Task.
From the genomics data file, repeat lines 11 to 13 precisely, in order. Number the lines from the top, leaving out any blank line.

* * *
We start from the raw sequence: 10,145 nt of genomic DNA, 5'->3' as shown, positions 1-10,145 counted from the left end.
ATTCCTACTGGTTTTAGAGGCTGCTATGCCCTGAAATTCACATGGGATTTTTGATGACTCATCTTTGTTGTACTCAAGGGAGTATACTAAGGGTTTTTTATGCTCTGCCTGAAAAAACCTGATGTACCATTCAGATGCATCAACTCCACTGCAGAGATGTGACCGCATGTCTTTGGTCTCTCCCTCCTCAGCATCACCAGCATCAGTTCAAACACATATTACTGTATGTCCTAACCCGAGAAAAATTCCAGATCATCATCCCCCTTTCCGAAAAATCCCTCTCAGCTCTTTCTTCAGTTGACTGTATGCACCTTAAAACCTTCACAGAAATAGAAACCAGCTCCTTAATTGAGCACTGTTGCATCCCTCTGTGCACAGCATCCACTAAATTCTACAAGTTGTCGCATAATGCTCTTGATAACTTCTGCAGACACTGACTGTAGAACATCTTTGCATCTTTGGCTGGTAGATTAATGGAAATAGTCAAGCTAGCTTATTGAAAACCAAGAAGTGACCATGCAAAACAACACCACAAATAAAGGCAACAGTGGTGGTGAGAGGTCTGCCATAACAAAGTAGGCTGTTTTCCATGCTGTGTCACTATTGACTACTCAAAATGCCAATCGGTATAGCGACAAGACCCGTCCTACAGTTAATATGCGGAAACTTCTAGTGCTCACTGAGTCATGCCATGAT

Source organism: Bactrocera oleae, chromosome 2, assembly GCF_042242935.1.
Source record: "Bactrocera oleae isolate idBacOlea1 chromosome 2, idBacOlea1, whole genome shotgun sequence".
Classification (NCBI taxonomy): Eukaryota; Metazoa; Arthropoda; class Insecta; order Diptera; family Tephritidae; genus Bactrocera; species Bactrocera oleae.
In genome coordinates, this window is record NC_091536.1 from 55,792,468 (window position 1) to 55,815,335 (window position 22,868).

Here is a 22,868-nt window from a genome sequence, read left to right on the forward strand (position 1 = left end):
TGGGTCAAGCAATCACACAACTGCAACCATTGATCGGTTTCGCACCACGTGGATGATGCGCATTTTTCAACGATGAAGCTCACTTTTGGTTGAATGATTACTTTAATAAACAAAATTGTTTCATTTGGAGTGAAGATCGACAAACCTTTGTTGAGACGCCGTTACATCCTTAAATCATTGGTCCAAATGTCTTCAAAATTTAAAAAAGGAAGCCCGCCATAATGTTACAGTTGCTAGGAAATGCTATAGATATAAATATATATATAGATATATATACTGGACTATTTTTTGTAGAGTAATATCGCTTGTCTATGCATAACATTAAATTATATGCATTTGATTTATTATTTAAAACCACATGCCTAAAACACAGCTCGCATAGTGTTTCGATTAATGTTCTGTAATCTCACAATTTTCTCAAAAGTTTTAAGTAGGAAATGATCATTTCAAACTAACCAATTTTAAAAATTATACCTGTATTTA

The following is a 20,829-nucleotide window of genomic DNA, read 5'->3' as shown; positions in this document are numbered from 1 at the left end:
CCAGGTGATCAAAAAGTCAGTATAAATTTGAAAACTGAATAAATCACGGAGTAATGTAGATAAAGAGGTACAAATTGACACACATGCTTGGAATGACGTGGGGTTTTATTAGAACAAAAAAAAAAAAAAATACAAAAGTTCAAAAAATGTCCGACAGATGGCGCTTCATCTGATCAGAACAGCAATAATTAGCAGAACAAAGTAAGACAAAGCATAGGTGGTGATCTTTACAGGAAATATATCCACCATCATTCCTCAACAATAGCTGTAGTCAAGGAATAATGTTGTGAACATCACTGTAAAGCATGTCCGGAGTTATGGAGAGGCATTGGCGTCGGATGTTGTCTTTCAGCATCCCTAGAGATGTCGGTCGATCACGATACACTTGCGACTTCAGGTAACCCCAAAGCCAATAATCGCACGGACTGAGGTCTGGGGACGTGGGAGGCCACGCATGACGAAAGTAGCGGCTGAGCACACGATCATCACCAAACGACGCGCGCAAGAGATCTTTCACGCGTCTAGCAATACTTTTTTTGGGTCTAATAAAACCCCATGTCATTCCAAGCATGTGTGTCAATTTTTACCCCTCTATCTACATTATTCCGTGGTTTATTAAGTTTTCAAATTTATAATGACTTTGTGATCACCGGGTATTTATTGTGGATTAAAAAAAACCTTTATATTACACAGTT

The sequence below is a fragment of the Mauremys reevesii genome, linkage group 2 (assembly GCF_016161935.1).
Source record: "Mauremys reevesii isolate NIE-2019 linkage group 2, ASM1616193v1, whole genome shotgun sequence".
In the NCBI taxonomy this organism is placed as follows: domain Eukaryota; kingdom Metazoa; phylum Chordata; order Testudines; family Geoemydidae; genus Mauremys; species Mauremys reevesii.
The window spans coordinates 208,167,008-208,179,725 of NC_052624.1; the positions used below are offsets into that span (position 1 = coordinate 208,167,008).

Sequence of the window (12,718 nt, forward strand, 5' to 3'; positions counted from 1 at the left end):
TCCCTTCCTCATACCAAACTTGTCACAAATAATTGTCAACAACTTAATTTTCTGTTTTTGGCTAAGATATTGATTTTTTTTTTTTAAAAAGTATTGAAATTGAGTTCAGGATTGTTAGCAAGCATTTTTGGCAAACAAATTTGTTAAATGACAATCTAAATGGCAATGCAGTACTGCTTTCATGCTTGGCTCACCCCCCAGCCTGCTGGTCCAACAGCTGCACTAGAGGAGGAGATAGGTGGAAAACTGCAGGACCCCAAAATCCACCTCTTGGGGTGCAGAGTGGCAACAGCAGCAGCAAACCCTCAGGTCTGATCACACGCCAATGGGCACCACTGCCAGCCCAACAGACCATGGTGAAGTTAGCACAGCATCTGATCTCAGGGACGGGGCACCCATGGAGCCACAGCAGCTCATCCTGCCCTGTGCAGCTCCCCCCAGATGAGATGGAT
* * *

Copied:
The sequence below is a fragment of the Mauremys reevesii genome, linkage group 2 (assembly GCF_016161935.1).
Source record: "Mauremys reevesii isolate NIE-2019 linkage group 2, ASM1616193v1, whole genome shotgun sequence".
In the NCBI taxonomy this organism is placed as follows: domain Eukaryota; kingdom Metazoa; phylum Chordata; order Testudines; family Geoemydidae; genus Mauremys; species Mauremys reevesii.